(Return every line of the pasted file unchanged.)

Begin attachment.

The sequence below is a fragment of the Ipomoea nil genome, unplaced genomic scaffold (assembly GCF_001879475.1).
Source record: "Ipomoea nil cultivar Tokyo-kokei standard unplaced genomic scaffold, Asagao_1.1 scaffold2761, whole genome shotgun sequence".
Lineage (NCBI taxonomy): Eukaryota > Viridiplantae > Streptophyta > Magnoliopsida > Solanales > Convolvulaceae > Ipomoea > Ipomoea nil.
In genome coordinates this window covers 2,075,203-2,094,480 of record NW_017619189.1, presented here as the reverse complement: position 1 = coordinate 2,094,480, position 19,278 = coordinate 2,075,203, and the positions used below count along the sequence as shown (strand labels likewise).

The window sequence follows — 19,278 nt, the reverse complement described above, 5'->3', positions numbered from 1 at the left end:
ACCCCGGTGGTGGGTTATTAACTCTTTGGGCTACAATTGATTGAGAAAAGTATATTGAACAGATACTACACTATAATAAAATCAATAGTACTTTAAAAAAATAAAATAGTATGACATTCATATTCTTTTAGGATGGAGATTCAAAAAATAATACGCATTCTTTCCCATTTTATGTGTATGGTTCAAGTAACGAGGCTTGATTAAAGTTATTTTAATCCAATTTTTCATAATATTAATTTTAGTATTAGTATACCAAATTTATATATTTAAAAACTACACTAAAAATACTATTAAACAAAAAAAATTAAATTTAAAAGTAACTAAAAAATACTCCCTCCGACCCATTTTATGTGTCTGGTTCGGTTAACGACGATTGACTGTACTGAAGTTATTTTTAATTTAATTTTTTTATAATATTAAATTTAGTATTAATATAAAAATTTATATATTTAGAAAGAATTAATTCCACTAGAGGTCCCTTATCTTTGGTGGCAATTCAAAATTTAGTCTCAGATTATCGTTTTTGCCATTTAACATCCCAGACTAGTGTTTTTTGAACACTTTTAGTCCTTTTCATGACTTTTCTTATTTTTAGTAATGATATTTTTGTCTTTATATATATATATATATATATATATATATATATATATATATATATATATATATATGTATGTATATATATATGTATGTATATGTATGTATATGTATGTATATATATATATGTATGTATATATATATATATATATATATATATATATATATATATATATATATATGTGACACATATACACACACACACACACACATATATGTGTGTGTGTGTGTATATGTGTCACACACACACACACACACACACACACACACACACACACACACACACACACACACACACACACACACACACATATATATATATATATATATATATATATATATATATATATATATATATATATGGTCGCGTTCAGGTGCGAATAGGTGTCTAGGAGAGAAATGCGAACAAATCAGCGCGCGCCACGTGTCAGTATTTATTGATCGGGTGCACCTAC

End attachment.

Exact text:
The sequence below is a fragment of the Ipomoea nil genome, unplaced genomic scaffold (assembly GCF_001879475.1).
Source record: "Ipomoea nil cultivar Tokyo-kokei standard unplaced genomic scaffold, Asagao_1.1 scaffold2761, whole genome shotgun sequence".
Lineage (NCBI taxonomy): Eukaryota > Viridiplantae > Streptophyta > Magnoliopsida > Solanales > Convolvulaceae > Ipomoea > Ipomoea nil.
In genome coordinates this window covers 2,075,203-2,094,480 of record NW_017619189.1, presented here as the reverse complement: position 1 = coordinate 2,094,480, position 19,278 = coordinate 2,075,203, and the positions used below count along the sequence as shown (strand labels likewise).

The window sequence follows — 19,278 nt, the reverse complement described above, 5'->3', positions numbered from 1 at the left end:
ACCCCGGTGGTGGGTTATTAACTCTTTGGGCTACAATTGATTGAGAAAAGTATATTGAACAGATACTACACTATAATAAAATCAATAGTACTTTAAAAAAATAAAATAGTATGACATTCATATTCTTTTAGGATGGAGATTCAAAAAATAATACGCATTCTTTCCCATTTTATGTGTATGGTTCAAGTAACGAGGCTTGATTAAAGTTATTTTAATCCAATTTTTCATAATATTAATTTTAGTATTAGTATACCAAATTTATATATTTAAAAACTACACTAAAAATACTATTAAACAAAAAAAATTAAATTTAAAAGTAACTAAAAAATACTCCCTCCGACCCATTTTATGTGTCTGGTTCGGTTAACGACGATTGACTGTACTGAAGTTATTTTTAATTTAATTTTTTTATAATATTAAATTTAGTATTAATATAAAAATTTATATATTTAGAAAGAATTAATTCCACTAGAGGTCCCTTATCTTTGGTGGCAATTCAAAATTTAGTCTCAGATTATCGTTTTTGCCATTTAACATCCCAGACTAGTGTTTTTTGAACACTTTTAGTCCTTTTCATGACTTTTCTTATTTTTAGTAATGATATTTTTGTCTTTATATATATATATATATATATATATATATATATATATATATATATATATATATATGTATGTATATATATATGTATGTATATGTATGTATATGTATGTATATATATATATGTATGTATATATATATATATATATATATATATATATATATATATATATATATATGTGACACATATACACACACACACACACACATATATGTGTGTGTGTGTGTATATGTGTCACACACACACACACACACACACACACACACACACACACACACACACACACACACACACACACACACACACATATATATATATATATATATATATATATATATATATATATATATATATATATGGTCGCGTTCAGGTGCGAATAGGTGTCTAGGAGAGAAATGCGAACAAATCAGCGCGCGCCACGTGTCAGTATTTATTGATCGGGTGCACCTAC